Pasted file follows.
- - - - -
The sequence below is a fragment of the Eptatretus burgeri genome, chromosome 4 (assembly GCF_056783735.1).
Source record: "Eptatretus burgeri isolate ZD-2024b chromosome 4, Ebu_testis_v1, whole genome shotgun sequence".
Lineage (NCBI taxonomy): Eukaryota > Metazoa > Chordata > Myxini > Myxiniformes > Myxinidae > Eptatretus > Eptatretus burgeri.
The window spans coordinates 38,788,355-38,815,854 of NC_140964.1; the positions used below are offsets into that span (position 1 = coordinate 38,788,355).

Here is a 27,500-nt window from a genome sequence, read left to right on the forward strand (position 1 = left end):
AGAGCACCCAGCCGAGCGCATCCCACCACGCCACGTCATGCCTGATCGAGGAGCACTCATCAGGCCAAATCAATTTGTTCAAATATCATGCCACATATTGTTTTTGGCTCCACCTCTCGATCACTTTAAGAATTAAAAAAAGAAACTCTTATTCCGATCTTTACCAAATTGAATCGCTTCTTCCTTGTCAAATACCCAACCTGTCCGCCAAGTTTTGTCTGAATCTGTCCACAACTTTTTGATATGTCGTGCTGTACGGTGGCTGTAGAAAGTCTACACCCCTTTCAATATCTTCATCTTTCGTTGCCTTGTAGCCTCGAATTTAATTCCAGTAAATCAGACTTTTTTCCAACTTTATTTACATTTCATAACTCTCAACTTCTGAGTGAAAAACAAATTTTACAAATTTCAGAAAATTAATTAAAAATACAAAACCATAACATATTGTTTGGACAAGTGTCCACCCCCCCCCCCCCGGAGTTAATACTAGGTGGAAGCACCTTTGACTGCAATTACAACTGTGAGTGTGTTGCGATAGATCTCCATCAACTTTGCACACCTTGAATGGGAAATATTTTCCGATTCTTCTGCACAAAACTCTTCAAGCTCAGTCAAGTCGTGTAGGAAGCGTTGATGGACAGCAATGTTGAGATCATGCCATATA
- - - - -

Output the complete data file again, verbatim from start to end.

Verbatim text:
The sequence below is a fragment of the Eptatretus burgeri genome, chromosome 4 (assembly GCF_056783735.1).
Source record: "Eptatretus burgeri isolate ZD-2024b chromosome 4, Ebu_testis_v1, whole genome shotgun sequence".
Lineage (NCBI taxonomy): Eukaryota > Metazoa > Chordata > Myxini > Myxiniformes > Myxinidae > Eptatretus > Eptatretus burgeri.
The window spans coordinates 38,788,355-38,815,854 of NC_140964.1; the positions used below are offsets into that span (position 1 = coordinate 38,788,355).

Here is a 27,500-nt window from a genome sequence, read left to right on the forward strand (position 1 = left end):
AGAGCACCCAGCCGAGCGCATCCCACCACGCCACGTCATGCCTGATCGAGGAGCACTCATCAGGCCAAATCAATTTGTTCAAATATCATGCCACATATTGTTTTTGGCTCCACCTCTCGATCACTTTAAGAATTAAAAAAAGAAACTCTTATTCCGATCTTTACCAAATTGAATCGCTTCTTCCTTGTCAAATACCCAACCTGTCCGCCAAGTTTTGTCTGAATCTGTCCACAACTTTTTGATATGTCGTGCTGTACGGTGGCTGTAGAAAGTCTACACCCCTTTCAATATCTTCATCTTTCGTTGCCTTGTAGCCTCGAATTTAATTCCAGTAAATCAGACTTTTTTCCAACTTTATTTACATTTCATAACTCTCAACTTCTGAGTGAAAAACAAATTTTACAAATTTCAGAAAATTAATTAAAAATACAAAACCATAACATATTGTTTGGACAAGTGTCCACCCCCCCCCCCCCGGAGTTAATACTAGGTGGAAGCACCTTTGACTGCAATTACAACTGTGAGTGTGTTGCGATAGATCTCCATCAACTTTGCACACCTTGAATGGGAAATATTTTCCGATTCTTCTGCACAAAACTCTTCAAGCTCAGTCAAGTCGTGTAGGAAGCGTTGATGGACAGCAATGTTGAGATCATGCCATATA